I recently had the honor of delivering the commencement address to the graduating class at Khartoum International Community School. They are a wonderful group of young people, blessed with so much potential and benefitting from considerable privilege and opportunity. My question to them was this: with all this opportunity and talent what are you going to do with it?
“So what makes you so important? Actually, you aren’t, at least not yet. You are important to other people, but you are not important to the world just yet. The world doesn’t know who you are – and you know what? It pretty much doesn’t care. The world owes you nothing. You are here tonight for the most part because of an accident of birth. Because of a biological miracle, in a global population of 7.5 billion people, you have been able to access opportunities that millions of people your age can only dream of. Just imagine the odds. If you assume roughly 10% are your age that is 750 million. Ranked by income, you are actually in the top 1% of that 750 million. You are seriously privileged.
So your task – as one of top 1% by income, with all the opportunities, resources and inequality that brings – is to figure out how to make the world sit up and listen. Steve Jobs talked about putting a ding in the universe. You need to find your ding. Nobody will find it for you. Nobody will come running and present you with options.
Let’s face it, the deck is already stacked and it’s stacked in your direction. But whether or not you become important to the world is not about being in the so-called top 1%. That’s not what I’m saying. What I’m saying is that becoming important to the world is about what you WILL do, not what you were born into or what you’ve done until now. Your importance in the world isn’t a given. It isn’t just waiting for you. Your importance isn’t defined because of who your parents are, or how much money or status you think you have.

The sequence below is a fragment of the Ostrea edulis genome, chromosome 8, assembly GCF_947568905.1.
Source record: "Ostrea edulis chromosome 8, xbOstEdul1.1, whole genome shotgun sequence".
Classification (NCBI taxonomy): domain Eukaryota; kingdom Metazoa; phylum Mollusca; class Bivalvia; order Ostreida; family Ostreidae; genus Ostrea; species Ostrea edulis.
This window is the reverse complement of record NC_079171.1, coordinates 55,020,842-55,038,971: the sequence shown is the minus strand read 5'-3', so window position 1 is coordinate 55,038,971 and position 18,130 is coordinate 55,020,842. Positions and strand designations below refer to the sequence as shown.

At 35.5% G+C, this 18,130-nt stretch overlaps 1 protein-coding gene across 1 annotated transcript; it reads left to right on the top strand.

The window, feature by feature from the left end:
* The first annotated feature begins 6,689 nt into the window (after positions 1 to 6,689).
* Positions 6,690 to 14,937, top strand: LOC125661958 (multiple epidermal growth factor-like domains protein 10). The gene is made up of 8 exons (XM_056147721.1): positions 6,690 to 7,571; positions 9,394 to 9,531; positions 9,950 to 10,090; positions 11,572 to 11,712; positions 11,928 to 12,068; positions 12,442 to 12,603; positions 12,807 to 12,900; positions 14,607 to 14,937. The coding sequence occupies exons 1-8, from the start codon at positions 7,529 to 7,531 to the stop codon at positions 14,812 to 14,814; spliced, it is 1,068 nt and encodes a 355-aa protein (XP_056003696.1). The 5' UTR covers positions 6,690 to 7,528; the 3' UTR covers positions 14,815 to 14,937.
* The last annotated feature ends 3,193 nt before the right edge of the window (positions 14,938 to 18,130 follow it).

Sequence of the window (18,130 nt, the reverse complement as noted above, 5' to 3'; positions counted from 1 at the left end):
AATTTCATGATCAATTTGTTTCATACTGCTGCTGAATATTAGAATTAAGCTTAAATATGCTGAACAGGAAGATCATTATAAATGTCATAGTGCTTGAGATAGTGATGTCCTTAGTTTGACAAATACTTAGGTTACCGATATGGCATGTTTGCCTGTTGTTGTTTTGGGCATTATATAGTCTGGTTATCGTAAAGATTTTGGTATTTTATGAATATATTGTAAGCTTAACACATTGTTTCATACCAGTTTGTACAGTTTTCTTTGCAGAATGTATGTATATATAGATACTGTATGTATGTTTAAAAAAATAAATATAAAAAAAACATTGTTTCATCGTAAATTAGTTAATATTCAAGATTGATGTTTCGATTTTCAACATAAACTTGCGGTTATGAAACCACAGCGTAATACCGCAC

But here’s the thing: if you decide NOT to do what it takes to become important to the world. If you decide to sit back, just enjoy the 1% opportunities and just let life do its thing from your place at the table, looking down on the other 99% of the planet and just feeling relieved that you aren’t one of them looking up, then why are you even here? What is your life actually for?
So this is my parting gift of advice to you: be better, be intentional and be a change maker. Be better than me and my generation, who wish we could have given you a world with far fewer problems and many more reasons to be hopeful. Be intentional about how you live your life, the values you live by, the relationships you make and the decisions you take. And above all else, be someone who makes a positive, constructive, meaningful and lasting change in the world. The world may not know who you are – or care – right now. Members of the KICS Class of 2017, your job is to change its mind”.